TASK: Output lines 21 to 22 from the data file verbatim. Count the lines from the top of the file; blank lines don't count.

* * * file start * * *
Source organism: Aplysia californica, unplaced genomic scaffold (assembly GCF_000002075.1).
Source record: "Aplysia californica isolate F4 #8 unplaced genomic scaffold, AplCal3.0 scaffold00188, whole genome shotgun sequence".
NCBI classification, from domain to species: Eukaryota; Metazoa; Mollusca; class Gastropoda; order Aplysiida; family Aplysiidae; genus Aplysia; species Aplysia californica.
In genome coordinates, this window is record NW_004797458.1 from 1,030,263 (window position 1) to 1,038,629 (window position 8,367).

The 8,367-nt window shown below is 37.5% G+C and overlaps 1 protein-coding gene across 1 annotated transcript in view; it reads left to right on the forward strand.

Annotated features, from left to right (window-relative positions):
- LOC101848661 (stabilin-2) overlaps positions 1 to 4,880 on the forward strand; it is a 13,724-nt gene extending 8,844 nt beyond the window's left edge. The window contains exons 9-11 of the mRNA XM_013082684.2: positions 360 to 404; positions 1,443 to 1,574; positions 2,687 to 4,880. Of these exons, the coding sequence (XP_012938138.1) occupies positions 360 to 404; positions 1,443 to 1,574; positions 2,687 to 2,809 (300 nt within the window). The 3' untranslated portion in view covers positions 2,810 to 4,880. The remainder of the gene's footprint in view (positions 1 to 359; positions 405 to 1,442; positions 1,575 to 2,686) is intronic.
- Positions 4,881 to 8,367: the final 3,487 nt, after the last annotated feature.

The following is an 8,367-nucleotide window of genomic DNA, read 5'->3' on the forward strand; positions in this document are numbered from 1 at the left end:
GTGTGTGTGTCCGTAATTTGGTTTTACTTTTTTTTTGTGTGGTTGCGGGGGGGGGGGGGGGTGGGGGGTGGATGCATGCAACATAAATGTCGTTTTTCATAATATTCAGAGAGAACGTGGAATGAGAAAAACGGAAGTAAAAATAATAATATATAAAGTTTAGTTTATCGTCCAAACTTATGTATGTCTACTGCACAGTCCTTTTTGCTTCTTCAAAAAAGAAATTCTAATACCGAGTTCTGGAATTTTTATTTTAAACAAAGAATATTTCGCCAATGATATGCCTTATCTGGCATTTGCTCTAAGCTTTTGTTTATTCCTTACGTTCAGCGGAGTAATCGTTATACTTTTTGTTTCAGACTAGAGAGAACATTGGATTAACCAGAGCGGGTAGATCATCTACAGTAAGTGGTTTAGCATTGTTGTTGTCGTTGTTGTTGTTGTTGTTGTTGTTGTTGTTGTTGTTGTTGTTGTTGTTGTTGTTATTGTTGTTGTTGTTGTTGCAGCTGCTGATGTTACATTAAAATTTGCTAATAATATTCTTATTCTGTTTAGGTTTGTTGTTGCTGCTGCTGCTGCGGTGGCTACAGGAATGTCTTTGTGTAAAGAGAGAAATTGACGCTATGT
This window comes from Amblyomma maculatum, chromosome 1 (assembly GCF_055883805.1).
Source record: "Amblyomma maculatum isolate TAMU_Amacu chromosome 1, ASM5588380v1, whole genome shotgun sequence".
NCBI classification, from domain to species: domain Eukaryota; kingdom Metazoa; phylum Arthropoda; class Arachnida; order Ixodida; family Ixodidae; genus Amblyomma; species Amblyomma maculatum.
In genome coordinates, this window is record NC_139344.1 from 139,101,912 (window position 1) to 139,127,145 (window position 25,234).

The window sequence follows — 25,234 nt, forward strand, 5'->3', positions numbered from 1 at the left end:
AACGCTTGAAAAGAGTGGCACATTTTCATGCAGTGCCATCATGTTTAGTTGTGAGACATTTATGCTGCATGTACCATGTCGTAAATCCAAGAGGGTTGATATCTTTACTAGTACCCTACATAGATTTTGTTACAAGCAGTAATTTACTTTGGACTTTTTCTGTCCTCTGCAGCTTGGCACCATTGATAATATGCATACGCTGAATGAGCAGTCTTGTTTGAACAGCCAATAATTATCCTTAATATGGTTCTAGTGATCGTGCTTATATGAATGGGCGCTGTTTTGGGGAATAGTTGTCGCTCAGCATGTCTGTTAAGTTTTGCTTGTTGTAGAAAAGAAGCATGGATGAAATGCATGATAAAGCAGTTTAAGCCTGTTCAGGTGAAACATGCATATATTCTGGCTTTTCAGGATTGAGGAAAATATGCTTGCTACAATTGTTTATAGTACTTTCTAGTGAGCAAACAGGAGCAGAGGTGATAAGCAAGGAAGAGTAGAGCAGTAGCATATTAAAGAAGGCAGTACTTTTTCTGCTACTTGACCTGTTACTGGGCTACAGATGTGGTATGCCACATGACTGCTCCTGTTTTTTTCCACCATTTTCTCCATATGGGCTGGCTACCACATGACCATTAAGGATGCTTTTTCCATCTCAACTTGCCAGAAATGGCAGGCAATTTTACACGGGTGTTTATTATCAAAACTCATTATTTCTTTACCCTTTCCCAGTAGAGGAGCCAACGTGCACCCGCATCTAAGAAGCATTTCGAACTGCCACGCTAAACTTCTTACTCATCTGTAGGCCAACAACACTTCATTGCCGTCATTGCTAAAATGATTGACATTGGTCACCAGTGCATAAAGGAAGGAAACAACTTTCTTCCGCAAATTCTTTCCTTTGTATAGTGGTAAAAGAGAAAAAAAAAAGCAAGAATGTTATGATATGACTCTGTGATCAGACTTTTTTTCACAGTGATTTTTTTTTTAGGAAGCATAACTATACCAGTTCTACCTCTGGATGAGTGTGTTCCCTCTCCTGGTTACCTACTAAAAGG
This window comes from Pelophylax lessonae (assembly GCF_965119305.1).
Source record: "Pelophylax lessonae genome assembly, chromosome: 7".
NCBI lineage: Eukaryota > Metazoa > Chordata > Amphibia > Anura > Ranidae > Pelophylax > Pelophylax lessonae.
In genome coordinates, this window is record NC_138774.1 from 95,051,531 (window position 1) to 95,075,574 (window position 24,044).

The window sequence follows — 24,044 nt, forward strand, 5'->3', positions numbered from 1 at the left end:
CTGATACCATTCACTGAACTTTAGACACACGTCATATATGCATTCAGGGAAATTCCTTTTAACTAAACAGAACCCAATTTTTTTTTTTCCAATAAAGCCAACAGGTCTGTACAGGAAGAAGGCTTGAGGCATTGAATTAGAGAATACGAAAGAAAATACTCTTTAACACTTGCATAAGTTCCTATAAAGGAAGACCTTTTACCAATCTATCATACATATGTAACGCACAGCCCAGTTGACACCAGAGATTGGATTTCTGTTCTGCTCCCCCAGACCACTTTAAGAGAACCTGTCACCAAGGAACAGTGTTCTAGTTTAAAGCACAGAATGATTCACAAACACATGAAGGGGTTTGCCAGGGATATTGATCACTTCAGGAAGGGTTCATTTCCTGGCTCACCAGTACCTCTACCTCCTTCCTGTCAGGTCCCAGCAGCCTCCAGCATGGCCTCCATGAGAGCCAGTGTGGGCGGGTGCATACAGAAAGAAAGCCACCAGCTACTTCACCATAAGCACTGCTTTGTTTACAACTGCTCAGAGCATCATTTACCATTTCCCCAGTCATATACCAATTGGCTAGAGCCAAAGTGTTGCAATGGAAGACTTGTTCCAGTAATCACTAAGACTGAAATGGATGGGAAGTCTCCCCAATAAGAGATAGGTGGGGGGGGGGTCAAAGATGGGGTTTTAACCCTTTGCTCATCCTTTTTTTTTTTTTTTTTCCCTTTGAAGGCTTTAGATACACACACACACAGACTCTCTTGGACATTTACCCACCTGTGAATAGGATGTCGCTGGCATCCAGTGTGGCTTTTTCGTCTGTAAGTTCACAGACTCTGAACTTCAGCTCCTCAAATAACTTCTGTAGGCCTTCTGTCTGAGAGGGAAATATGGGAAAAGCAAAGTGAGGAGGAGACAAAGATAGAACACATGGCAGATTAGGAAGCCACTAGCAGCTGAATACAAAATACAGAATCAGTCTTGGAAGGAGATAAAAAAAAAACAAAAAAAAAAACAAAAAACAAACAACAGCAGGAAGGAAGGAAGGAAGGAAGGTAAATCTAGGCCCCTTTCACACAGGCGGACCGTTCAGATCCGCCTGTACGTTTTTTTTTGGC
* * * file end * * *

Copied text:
The window sequence follows — 24,044 nt, forward strand, 5'->3', positions numbered from 1 at the left end:
CTGATACCATTCACTGAACTTTAGACACACGTCATATATGCATTCAGGGAAATTCCTTTTAACTAAACAGAACCCAATTTTTTTTTTTCCAATAAAGCCAACAGGTCTGTACAGGAAGAAGGCTTGAGGCATTGAATTAGAGAATACGAAAGAAAATACTCTTTAACACTTGCATAAGTTCCTATAAAGGAAGACCTTTTACCAATCTATCATACATATGTAACGCACAGCCCAGTTGACACCAGAGATTGGATTTCTGTTCTGCTCCCCCAGACCACTTTAAGAGAACCTGTCACCAAGGAACAGTGTTCTAGTTTAAAGCACAGAATGATTCACAAACACATGAAGGGGTTTGCCAGGGATATTGATCACTTCAGGAAGGGTTCATTTCCTGGCTCACCAGTACCTCTACCTCCTTCCTGTCAGGTCCCAGCAGCCTCCAGCATGGCCTCCATGAGAGCCAGTGTGGGCGGGTGCATACAGAAAGAAAGCCACCAGCTACTTCACCATAAGCACTGCTTTGTTTACAACTGCTCAGAGCATCATTTACCATTTCCCCAGTCATATACCAATTGGCTAGAGCCAAAGTGTTGCAATGGAAGACTTGTTCCAGTAATCACTAAGACTGAAATGGATGGGAAGTCTCCCCAATAAGAGATAGGTGGGGGGGGGGTCAAAGATGGGGTTTTAACCCTTTGCTCATCCTTTTTTTTTTTTTTTTTCCCTTTGAAGGCTTTAGATACACACACACACAGACTCTCTTGGACATTTACCCACCTGTGAATAGGATGTCGCTGGCATCCAGTGTGGCTTTTTCGTCTGTAAGTTCACAGACTCTGAACTTCAGCTCCTCAAATAACTTCTGTAGGCCTTCTGTCTGAGAGGGAAATATGGGAAAAGCAAAGTGAGGAGGAGACAAAGATAGAACACATGGCAGATTAGGAAGCCACTAGCAGCTGAATACAAAATACAGAATCAGTCTTGGAAGGAGATAAAAAAAAAACAAAAAAAAAAACAAAAAACAAACAACAGCAGGAAGGAAGGAAGGAAGGAAGGTAAATCTAGGCCCCTTTCACACAGGCGGACCGTTCAGATCCGCCTGTACGTTTTTTTTTGGC